Understanding End of Life Management

As published by FM World

There are many factors to consider when purchasing. Juggling these conflicting criteria can be a real challenge.  Clearly cost is a major factor along with quality, compatibility, and increasingly the environmental credentials of the manufacturer. In recent years the disposal of the old equipment has been included.

Very rarely though have I seen much attention given to the end of life management of the new kit being purchased.  I find this very short-sighted as the purchase of today soon becomes the disposal concern of tomorrow.  The WEEE directive, which covers waste electrical and electronic goods, shows the way forward. It follows the long established waste hierarchy and sets tough standards for Reusing, Recycling and Recovery of redundant electrical products.

The Waste Hierarchy is a league table of how best to deal with waste.  Not creating it at all is obviously best so reduction is top.  Where a product is procured the best way to dispose of it environmentally and socially is to Reuse it.  Reuse is significantly better for the environment than recycling.  Keeping a product intact and extending its life with a simple repair will save more resources, use less energy and help more people than recycling ever can.  Reuse includes remanufacturing where a product is reengineered.  This requires very low energy inputs and keeps a lot of the original product intact.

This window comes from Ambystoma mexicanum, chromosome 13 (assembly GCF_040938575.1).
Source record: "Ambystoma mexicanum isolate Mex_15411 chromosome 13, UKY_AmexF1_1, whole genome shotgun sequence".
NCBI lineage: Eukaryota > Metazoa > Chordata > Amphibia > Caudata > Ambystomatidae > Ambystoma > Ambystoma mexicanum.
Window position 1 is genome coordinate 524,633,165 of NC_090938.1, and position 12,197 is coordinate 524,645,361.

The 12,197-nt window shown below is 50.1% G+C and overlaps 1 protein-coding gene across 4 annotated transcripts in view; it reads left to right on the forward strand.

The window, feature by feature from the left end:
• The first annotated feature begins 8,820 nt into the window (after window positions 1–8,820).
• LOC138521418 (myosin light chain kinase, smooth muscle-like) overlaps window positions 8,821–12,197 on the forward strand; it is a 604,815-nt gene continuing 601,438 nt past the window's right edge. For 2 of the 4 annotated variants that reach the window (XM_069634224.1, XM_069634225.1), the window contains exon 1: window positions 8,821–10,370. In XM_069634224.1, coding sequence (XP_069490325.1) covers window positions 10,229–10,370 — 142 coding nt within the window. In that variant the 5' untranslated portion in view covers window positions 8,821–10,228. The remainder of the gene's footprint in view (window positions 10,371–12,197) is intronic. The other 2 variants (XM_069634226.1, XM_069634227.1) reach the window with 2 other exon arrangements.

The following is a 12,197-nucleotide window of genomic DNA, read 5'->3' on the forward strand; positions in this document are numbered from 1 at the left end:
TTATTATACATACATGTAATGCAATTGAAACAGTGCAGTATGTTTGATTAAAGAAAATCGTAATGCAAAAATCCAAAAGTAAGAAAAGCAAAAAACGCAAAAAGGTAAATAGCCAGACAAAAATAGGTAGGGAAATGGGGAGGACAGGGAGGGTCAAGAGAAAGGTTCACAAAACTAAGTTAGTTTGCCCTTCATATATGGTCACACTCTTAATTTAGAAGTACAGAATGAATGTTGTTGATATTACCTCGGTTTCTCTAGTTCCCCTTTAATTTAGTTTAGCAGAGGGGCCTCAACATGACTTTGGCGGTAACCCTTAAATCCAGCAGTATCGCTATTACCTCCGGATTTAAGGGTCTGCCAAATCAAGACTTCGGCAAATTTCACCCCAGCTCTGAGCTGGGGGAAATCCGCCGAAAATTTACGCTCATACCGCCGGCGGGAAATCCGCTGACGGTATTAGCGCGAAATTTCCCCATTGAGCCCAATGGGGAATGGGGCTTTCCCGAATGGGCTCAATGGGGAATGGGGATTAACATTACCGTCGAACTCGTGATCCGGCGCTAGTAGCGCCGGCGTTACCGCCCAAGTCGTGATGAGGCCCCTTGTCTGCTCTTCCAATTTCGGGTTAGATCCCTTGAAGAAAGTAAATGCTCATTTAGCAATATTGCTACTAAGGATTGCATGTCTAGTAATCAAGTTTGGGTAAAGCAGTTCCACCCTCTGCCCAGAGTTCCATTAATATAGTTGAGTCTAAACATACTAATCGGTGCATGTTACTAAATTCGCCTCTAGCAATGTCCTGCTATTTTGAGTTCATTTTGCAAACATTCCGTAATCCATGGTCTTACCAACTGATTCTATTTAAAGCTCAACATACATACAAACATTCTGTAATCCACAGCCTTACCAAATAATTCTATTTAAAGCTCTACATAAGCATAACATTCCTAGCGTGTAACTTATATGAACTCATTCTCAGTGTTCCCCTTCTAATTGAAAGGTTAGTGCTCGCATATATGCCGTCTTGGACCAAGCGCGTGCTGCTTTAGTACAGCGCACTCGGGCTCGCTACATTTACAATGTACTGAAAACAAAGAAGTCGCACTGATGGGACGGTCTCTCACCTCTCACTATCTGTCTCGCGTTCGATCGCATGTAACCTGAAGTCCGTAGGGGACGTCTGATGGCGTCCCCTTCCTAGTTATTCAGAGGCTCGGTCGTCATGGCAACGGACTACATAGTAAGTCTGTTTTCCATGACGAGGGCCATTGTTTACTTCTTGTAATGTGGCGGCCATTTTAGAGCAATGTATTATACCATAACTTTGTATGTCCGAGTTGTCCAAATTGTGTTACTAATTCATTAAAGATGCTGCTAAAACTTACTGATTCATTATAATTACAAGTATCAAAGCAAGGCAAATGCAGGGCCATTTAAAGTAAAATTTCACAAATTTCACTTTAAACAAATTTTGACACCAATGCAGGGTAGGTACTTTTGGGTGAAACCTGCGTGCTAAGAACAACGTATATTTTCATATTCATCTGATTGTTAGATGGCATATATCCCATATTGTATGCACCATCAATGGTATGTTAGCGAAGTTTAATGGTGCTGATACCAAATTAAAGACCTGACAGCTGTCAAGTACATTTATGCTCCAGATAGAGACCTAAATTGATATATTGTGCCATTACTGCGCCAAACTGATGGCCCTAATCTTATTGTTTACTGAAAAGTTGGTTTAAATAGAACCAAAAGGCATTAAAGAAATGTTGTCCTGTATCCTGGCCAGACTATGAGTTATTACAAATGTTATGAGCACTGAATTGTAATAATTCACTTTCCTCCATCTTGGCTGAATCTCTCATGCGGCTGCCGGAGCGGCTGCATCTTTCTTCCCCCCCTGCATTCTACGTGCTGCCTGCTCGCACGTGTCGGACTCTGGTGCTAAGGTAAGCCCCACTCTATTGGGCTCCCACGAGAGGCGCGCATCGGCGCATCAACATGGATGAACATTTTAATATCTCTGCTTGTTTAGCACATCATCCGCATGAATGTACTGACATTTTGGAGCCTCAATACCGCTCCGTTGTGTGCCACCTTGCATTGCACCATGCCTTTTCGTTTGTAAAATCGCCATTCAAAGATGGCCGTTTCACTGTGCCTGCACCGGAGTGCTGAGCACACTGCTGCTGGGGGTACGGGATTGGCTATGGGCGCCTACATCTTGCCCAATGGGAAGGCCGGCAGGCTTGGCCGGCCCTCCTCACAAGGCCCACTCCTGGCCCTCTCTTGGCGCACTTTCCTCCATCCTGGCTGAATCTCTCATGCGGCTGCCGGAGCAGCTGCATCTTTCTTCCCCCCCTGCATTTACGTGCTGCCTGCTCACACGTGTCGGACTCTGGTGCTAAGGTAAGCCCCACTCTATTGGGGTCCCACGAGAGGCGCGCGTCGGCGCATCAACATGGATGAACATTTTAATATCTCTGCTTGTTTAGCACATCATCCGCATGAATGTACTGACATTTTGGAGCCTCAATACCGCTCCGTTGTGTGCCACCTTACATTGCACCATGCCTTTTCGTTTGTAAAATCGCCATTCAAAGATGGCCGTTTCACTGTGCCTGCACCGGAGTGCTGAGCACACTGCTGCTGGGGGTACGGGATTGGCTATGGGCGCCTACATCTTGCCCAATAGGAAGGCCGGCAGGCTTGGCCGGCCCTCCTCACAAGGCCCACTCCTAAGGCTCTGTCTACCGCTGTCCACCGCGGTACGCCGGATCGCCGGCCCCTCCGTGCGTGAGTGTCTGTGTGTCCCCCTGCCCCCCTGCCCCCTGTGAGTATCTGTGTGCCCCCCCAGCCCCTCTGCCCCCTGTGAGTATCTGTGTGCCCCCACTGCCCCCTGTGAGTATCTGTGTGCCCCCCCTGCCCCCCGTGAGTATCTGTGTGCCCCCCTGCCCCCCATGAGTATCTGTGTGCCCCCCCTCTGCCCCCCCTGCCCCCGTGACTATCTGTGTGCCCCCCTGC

3rd in the league is Recycling.  It makes good use of the materials in the product and prevents the material being lost in landfill.  It involves using energy to take the materials back to their pre-manufactured state and to reform them into a new product.

Recovery is not re-upholstery!  Recovery is producing energy by burning.  Typically it realises less than 20% of the energy that was actually required to make the product but as a last report it is better than landfill.

On a recent visit to Green-Works, Environment Minister Lord Henley was clear that he considered “Reuse to be the premier solution” and Reuse has been prominently included in the London Mayors draft waste strategy.   The regulators have set the standard – who will step forward to meet it?

Companies that aspire to being in the Premier League and to lead on the environment should really examine what they require when specifying new products and when disposing of end of life waste.  Are they being the best they can be or are they just following the pack?

The onus, as always, is on the FM to achieve the highest possible standard.